Jamal Khashoggi’s Death Highlights the Dangers of Journalism

By, Danya D-C. ’20

On October 2, 2018, journalist Jamal Khashoggi walked into the Saudi Arabian consulate in Turkey to pick up a marriage document. That was the last anyone saw of him. Khashoggi’s disappearance shocked the world and sparked much debate over what had happened to him. Turkish officials accurately claimed that he had been killed and dismembered by 15 Saudi agents. Conversely, Saudi Arabia continually denied his death, though they did launch an investigation into what had happened. During the week following Khashoggi’s disappearance, President Trump initially stood behind the Saudi investigation, however, by October 18 he expressed his belief that Khashoggi was indeed dead and recognized the role that high level Saudi agents likely played in his assassination. Nonetheless, the President was careful to maintain an amicable relationship with Saudi Arabia and commented, “They’ve been a very good ally and they’ve bought massive amounts of various things and investments in this country, which I appreciate.”


On October 20, more than two weeks after Khashoggi’s death, Saudi Arabia changed their stance on the incident and acknowledged that Khashoggi had been murdered, but claimed that it had been a part of a “rogue operation” despite the fact that five of the suspects either have connections to Saudi Crown Prince Mohammad bin Salman or serve in high-level government positions. Turkey, pointing to this fact, claims that all the suspects are Saudi officials and intelligence officers. In a notable shift, President Trump said on October 23 that the Saudi response to Khashoggi’s death was “the worst cover-up ever.” His administration has said that it plans to revoke the visas of identified suspects and potentially impose additional sanctions against those specific individuals.


One of the reasons this particular event has garnered so much international attention is that the victim, Jamal Khashoggi, was a journalist. Khashoggi is notable for having been extremely close with the Saudi royal family, even serving as a government advisor. However, he more recently became critical of the lack of free speech in Saudi Arabia under the new Crown Prince Mohammed bin Salman. He fell out of favor with the royal family and moved to the United States, where he became a columnist for the Washington Post. His death was not only a shockingly gruesome event but also an example of the Crown Prince’s lack of toleration for free speech, the exact issue Khashoggi had criticized in his work as a journalist.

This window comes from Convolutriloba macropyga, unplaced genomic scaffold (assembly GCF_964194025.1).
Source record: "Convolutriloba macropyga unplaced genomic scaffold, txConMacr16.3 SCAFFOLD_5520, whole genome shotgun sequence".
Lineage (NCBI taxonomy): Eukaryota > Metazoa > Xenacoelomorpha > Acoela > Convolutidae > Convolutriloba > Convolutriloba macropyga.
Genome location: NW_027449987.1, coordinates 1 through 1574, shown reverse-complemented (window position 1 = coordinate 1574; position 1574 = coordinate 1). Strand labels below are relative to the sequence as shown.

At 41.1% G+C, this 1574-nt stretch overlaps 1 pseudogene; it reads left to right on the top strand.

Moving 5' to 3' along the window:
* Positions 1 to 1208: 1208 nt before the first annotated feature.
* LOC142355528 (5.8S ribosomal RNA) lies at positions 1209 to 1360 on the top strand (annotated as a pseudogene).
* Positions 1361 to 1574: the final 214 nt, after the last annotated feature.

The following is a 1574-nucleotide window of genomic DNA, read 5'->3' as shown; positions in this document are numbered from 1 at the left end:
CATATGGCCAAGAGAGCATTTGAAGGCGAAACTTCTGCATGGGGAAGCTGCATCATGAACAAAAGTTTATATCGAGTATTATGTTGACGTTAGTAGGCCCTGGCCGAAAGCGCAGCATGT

The impact of Khashoggi’s death reaches far beyond Saudi Arabia alone. It threatens the role of journalists and newspapers worldwide, including Winsor’s very own Panel. Panel’s Editor-in-Chief, Teresa Lawlor ’19, found that it was “extremely troubling to see that a peaceful, moderate journalist could be murdered as he was.” She believes that “the world must have space for commentary and criticism without vilification or dismissal as ‘fake news,’” and that “in an ideal world, issues would be debated freely and openly, without tolerating or entertaining hate or vitriol.” That certainly sounds ideal, and how the international community continues to respond to Khashoggi’s death will be one of the deciding factors as to whether or not it becomes a reality.

This intolerance of dissent is also indicative of the Crown Prince’s values at large. Although Mohammad bin Salman has previously garnered support from the United States for his reform in Saudi Arabia, such as allowing women to drive for the first time, his progressive policies protected him from criticism for other actions he took. For example, the United States refrained from commenting on the Saudi-led airstrikes against the Houthi rebels in Yemen. Now that the contradiction between his policies and his actions is in spotlight, it will be up to President Trump to decide how the United States responds, as well as the future of free speech across the world.